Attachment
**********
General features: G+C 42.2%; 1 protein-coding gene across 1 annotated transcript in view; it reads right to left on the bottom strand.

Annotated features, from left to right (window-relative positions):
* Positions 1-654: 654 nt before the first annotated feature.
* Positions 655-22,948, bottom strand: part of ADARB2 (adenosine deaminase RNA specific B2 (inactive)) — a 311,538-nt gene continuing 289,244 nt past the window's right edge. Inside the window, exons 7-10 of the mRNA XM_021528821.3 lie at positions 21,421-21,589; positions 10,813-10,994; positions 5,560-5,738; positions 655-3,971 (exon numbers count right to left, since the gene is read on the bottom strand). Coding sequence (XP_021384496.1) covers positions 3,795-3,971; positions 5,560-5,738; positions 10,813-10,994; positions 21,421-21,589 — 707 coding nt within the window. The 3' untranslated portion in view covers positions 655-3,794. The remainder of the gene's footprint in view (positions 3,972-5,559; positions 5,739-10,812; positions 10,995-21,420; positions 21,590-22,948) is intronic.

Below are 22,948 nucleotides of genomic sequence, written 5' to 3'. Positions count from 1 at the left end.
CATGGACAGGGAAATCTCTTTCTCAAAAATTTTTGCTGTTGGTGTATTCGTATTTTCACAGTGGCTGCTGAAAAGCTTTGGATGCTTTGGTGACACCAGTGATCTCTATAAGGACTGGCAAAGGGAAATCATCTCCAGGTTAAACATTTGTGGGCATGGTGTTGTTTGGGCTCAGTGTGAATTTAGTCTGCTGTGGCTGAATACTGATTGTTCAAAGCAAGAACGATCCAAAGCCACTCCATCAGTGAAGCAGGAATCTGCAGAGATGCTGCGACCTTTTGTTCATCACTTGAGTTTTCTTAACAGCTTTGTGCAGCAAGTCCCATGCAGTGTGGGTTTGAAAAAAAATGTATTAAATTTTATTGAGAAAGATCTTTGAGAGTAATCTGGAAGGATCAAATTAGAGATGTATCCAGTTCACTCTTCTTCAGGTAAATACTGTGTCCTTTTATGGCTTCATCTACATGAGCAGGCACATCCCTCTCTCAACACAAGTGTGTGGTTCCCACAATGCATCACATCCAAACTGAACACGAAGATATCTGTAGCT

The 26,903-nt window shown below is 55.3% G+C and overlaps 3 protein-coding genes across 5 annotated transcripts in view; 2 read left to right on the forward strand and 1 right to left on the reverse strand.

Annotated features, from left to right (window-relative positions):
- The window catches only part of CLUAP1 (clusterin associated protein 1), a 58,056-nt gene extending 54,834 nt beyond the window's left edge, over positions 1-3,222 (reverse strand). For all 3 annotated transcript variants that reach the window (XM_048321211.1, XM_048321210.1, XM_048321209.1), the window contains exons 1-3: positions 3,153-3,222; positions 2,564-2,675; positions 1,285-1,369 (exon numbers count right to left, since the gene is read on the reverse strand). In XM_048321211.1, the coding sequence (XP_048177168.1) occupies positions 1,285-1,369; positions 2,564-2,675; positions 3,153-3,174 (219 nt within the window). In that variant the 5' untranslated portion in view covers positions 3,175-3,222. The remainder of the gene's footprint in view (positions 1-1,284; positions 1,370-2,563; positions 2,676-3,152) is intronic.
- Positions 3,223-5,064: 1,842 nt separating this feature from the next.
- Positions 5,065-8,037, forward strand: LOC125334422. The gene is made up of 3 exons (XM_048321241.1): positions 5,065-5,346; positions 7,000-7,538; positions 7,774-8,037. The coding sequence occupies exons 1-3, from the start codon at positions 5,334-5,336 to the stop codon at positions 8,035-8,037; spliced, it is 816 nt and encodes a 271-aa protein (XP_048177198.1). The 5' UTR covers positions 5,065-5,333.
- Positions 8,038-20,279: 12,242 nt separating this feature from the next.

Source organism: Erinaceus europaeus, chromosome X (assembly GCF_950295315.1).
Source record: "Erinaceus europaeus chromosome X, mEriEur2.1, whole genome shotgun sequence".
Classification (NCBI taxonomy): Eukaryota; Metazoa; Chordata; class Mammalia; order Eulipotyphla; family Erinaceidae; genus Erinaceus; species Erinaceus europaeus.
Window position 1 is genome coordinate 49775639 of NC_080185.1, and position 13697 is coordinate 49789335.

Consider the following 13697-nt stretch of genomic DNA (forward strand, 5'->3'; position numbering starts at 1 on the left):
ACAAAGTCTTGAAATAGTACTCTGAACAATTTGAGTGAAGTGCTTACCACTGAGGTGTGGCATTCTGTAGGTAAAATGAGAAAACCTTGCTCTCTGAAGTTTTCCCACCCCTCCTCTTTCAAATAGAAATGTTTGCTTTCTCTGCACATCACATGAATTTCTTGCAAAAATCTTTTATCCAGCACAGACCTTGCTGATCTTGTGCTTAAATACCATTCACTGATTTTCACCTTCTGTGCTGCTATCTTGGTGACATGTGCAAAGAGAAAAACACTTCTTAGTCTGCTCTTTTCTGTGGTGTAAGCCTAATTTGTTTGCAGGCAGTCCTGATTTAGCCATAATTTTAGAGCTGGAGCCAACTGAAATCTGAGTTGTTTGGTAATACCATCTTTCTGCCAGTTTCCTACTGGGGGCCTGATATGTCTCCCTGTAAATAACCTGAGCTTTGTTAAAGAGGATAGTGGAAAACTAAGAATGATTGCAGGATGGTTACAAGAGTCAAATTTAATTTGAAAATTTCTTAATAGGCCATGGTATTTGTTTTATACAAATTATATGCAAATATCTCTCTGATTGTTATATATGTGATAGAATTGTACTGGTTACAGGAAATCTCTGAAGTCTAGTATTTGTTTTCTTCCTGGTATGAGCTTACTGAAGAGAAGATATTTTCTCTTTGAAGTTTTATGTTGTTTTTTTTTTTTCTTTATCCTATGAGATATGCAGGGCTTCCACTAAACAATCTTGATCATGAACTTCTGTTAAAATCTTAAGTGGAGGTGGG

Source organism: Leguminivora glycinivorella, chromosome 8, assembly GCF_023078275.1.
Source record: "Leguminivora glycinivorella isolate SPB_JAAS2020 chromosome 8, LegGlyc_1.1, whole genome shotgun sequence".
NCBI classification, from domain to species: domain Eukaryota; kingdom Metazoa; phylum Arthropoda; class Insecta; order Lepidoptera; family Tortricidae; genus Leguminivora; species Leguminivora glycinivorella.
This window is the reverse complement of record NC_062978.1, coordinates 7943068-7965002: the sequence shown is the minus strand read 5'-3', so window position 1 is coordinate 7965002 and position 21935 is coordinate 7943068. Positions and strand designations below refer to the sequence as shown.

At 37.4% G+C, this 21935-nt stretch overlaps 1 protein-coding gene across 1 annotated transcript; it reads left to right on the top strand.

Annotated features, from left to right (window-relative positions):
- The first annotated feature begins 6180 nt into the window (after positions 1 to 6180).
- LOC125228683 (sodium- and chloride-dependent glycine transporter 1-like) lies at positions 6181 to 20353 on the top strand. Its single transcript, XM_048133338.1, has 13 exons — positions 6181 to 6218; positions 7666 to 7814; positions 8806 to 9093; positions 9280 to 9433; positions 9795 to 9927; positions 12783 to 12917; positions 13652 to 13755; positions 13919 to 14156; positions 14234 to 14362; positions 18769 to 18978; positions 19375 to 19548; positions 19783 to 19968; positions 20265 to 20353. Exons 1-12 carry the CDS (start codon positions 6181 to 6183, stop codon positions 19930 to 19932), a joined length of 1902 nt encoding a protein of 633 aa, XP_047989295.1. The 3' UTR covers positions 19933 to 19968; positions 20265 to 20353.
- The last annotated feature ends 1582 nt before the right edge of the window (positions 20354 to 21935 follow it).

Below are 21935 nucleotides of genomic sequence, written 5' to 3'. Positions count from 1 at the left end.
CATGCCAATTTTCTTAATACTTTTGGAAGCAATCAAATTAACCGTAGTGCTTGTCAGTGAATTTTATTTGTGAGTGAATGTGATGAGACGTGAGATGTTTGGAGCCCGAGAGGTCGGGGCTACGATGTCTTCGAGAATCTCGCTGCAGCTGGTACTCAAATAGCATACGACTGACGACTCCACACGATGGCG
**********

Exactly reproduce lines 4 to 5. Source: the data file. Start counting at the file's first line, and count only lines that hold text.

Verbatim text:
* Positions 655-22,948, bottom strand: part of ADARB2 (adenosine deaminase RNA specific B2 (inactive)) — a 311,538-nt gene continuing 289,244 nt past the window's right edge. Inside the window, exons 7-10 of the mRNA XM_021528821.3 lie at positions 21,421-21,589; positions 10,813-10,994; positions 5,560-5,738; positions 655-3,971 (exon numbers count right to left, since the gene is read on the bottom strand). Coding sequence (XP_021384496.1) covers positions 3,795-3,971; positions 5,560-5,738; positions 10,813-10,994; positions 21,421-21,589 — 707 coding nt within the window. The 3' untranslated portion in view covers positions 655-3,794. The remainder of the gene's footprint in view (positions 3,972-5,559; positions 5,739-10,812; positions 10,995-21,420; positions 21,590-22,948) is intronic.

Below are 22,948 nucleotides of genomic sequence, written 5' to 3'. Positions count from 1 at the left end.